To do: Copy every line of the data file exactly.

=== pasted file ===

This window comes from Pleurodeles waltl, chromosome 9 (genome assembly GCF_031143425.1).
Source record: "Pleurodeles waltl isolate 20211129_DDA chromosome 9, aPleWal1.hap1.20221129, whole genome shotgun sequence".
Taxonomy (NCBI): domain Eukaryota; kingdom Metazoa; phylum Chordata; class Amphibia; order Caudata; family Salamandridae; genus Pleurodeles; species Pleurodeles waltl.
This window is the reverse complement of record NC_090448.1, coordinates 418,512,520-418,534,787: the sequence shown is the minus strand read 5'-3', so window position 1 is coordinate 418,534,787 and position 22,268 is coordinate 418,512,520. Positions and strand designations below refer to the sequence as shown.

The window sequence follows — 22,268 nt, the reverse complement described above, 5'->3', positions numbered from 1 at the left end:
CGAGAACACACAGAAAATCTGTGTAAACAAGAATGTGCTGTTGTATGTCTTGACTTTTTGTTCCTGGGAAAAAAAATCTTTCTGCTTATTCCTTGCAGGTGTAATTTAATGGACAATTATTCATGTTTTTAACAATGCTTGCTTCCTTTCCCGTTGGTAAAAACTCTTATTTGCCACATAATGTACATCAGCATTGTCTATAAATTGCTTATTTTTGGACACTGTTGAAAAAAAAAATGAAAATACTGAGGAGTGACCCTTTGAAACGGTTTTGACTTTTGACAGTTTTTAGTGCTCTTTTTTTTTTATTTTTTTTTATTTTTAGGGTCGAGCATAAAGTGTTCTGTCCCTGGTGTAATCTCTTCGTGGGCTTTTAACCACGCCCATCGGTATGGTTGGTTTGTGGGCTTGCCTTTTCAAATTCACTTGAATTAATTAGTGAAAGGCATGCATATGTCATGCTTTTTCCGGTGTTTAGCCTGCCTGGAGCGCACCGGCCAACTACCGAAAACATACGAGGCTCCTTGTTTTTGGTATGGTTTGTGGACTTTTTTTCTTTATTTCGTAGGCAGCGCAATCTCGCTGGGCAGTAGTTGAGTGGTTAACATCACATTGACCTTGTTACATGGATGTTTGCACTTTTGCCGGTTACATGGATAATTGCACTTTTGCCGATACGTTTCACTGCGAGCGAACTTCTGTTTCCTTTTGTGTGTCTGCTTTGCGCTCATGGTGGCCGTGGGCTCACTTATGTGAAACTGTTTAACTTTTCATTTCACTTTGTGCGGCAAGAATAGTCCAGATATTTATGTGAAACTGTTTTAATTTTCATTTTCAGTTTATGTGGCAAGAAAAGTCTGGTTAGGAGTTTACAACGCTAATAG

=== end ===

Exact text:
This window comes from Pleurodeles waltl, chromosome 9 (genome assembly GCF_031143425.1).
Source record: "Pleurodeles waltl isolate 20211129_DDA chromosome 9, aPleWal1.hap1.20221129, whole genome shotgun sequence".
Taxonomy (NCBI): domain Eukaryota; kingdom Metazoa; phylum Chordata; class Amphibia; order Caudata; family Salamandridae; genus Pleurodeles; species Pleurodeles waltl.
This window is the reverse complement of record NC_090448.1, coordinates 418,512,520-418,534,787: the sequence shown is the minus strand read 5'-3', so window position 1 is coordinate 418,534,787 and position 22,268 is coordinate 418,512,520. Positions and strand designations below refer to the sequence as shown.

The window sequence follows — 22,268 nt, the reverse complement described above, 5'->3', positions numbered from 1 at the left end:
CGAGAACACACAGAAAATCTGTGTAAACAAGAATGTGCTGTTGTATGTCTTGACTTTTTGTTCCTGGGAAAAAAAATCTTTCTGCTTATTCCTTGCAGGTGTAATTTAATGGACAATTATTCATGTTTTTAACAATGCTTGCTTCCTTTCCCGTTGGTAAAAACTCTTATTTGCCACATAATGTACATCAGCATTGTCTATAAATTGCTTATTTTTGGACACTGTTGAAAAAAAAAATGAAAATACTGAGGAGTGACCCTTTGAAACGGTTTTGACTTTTGACAGTTTTTAGTGCTCTTTTTTTTTTATTTTTTTTTATTTTTAGGGTCGAGCATAAAGTGTTCTGTCCCTGGTGTAATCTCTTCGTGGGCTTTTAACCACGCCCATCGGTATGGTTGGTTTGTGGGCTTGCCTTTTCAAATTCACTTGAATTAATTAGTGAAAGGCATGCATATGTCATGCTTTTTCCGGTGTTTAGCCTGCCTGGAGCGCACCGGCCAACTACCGAAAACATACGAGGCTCCTTGTTTTTGGTATGGTTTGTGGACTTTTTTTCTTTATTTCGTAGGCAGCGCAATCTCGCTGGGCAGTAGTTGAGTGGTTAACATCACATTGACCTTGTTACATGGATGTTTGCACTTTTGCCGGTTACATGGATAATTGCACTTTTGCCGATACGTTTCACTGCGAGCGAACTTCTGTTTCCTTTTGTGTGTCTGCTTTGCGCTCATGGTGGCCGTGGGCTCACTTATGTGAAACTGTTTAACTTTTCATTTCACTTTGTGCGGCAAGAATAGTCCAGATATTTATGTGAAACTGTTTTAATTTTCATTTTCAGTTTATGTGGCAAGAAAAGTCTGGTTAGGAGTTTACAACGCTAATAG